Neutral Milk Hotel at Warehouse Live, 2/19/2014
Wednesday night's sold-out crowd at Warehouse Live was filled to the brim, as eager fans awaited newly reunited art-rockers Neutral Milk Hotel. For many, it was the first (or second) chance to see the band that bewilderingly broke up right after their second and most lauded album, the 1998 masterpiece In the Aeroplane Over the Sea. Their absence only spurred fondness for the band, however, which was more than apparent last night.
Adding to the mystique already surrounding NMH front man Jeff Mangum -- who is notoriously reclusive and known for his general disuse of press ops -- several signs were posted prohibiting any photography, including those snapped with a cell phone.
Those who haven't seen the NMH front man since the '90s were likely surprised by his updated image; Mangum looked nearly unrecognizable at first, appearing more like a homespun mountain man, his burly beard blanketing his face and a trucker's hat atop his now-lengthy mop. Once he began singing, however, Mangum was instantly distinguishable, his unique voice filling the room in all its nostalgically unadulterated glory.
Mangum opened solo, playing "Two-Headed Boy," before being joined by his Aeroplane-era band, as "Fool" hit us with a wall of robust horns and two accordion players. It was hard to believe just how long this band had technically been on "hiatus" before recently, as they sounded as vibrant as ever.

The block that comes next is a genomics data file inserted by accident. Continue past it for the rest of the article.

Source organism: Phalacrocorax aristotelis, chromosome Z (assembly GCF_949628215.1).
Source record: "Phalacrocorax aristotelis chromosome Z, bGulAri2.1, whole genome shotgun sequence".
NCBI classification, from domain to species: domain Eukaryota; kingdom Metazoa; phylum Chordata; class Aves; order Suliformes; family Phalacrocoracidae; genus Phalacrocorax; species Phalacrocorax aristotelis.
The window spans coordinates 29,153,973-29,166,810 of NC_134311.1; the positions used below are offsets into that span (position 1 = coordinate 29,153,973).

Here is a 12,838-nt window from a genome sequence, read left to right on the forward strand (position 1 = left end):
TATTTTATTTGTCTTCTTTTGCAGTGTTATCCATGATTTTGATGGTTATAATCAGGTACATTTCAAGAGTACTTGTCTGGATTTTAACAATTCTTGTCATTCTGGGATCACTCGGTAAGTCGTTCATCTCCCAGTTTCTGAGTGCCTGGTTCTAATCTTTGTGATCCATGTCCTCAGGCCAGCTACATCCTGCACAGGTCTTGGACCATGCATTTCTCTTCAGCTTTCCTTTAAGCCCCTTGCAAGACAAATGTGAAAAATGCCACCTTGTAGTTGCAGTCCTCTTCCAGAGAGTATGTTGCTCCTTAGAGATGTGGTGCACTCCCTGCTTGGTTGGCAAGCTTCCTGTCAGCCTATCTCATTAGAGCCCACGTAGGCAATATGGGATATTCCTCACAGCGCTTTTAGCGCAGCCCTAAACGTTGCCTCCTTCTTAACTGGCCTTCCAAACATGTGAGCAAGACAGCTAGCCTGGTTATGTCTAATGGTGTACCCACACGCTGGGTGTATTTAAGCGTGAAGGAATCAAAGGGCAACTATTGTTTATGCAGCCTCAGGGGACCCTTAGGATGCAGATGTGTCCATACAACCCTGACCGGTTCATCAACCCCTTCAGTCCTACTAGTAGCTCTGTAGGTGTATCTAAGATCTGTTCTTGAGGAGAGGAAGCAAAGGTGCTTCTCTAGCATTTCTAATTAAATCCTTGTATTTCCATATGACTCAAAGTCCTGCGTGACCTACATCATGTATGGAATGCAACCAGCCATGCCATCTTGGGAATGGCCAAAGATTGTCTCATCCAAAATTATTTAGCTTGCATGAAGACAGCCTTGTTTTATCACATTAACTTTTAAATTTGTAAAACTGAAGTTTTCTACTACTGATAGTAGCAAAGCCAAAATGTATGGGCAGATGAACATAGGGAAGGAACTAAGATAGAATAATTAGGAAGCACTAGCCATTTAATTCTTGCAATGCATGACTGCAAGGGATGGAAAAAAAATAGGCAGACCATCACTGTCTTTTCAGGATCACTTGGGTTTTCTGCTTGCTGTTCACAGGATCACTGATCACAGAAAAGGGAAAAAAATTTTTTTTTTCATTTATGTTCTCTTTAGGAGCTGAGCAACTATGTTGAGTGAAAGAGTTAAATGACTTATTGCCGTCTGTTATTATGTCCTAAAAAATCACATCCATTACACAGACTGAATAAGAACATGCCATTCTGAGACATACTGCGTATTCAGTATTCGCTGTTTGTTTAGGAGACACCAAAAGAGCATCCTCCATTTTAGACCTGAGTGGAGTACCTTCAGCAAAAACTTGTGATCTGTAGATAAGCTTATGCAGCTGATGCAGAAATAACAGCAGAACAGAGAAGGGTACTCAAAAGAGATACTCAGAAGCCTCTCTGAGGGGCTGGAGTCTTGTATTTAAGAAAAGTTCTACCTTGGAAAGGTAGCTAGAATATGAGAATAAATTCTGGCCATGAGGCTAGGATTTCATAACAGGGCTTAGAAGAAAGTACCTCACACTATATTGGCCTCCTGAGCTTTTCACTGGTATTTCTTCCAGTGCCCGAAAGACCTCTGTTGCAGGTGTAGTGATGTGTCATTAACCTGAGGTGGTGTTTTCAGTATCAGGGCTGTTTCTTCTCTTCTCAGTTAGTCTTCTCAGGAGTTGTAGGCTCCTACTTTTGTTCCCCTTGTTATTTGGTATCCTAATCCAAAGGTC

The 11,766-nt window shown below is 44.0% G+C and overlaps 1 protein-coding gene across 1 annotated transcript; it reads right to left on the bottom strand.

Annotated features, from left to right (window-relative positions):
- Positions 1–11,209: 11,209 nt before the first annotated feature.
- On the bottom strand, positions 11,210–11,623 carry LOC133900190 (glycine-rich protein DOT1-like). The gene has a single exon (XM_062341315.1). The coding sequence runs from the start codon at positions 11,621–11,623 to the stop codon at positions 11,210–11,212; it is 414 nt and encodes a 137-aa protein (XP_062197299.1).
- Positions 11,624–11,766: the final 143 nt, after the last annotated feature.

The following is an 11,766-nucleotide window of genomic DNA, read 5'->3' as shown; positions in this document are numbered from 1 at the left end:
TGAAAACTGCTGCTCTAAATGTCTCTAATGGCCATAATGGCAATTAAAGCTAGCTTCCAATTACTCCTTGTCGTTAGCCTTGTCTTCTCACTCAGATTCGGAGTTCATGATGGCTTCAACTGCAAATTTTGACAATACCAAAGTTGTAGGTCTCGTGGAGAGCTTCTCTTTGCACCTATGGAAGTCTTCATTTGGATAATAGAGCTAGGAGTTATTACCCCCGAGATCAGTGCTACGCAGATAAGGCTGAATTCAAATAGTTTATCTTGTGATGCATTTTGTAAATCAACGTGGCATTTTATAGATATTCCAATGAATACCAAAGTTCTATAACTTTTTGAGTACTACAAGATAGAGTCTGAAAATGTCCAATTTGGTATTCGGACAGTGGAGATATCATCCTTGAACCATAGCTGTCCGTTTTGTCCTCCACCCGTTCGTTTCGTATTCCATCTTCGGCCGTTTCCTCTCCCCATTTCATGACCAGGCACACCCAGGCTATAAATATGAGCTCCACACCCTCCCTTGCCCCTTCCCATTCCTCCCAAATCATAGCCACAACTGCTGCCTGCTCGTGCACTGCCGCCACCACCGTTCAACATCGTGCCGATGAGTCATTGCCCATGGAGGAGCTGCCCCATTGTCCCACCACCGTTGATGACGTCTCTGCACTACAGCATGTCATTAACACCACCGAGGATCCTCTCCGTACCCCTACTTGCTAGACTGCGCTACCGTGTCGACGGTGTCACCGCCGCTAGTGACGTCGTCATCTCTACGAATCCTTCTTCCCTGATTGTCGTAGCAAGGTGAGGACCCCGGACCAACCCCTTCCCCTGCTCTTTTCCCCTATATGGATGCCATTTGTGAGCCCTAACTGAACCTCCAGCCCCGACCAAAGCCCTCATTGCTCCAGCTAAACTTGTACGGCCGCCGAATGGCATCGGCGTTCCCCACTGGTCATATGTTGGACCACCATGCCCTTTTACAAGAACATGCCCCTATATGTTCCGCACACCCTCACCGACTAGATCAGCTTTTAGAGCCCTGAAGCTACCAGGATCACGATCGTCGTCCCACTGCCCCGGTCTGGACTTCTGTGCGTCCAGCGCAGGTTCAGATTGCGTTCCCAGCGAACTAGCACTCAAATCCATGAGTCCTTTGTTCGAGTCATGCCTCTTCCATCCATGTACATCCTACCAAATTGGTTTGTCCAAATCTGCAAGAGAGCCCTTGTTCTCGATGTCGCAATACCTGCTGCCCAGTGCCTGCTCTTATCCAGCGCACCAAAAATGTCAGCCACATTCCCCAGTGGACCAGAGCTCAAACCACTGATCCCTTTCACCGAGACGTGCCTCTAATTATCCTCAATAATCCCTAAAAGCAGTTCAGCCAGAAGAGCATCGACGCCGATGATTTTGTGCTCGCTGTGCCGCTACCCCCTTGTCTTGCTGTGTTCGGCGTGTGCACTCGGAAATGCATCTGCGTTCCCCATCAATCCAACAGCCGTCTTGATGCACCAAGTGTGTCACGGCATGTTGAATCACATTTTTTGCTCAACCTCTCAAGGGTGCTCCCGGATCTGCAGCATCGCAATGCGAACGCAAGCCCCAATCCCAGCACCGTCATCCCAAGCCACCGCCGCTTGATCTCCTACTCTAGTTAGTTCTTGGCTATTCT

"Thanks a lot," Mangum said, before quickly requesting that all cell phones be put away. It was a rare Zen moment at a rock show -- one which reminded us both of Mangum's enigmatic aura, but more importantly of how accurate he was in his reminder for us to focus, and enjoy the rare moment we were in -- one that was so worthy of our undivided attention.
Photo by Will Westbrook/Courtesy of Merge Records
The crowd complied (for the most part), and we were subsequently transported back to a time before cell phones and social networks. If only for a couple hours; it felt like a true rock show should feel -- dangerous, yet intimately raw.
Beanie-clad bassist Julian Koster swapped his bass for a banjo during ""Pts. 1 & 2," playing its strings with a violin bow. Later, he traded up for his trademark singing-saw, which he played during "In the Aeroplane Over the Sea," among others.
"This is the first time we've played Houston," Koster said between songs. "You guys are wonderful."
Review continues on the next page.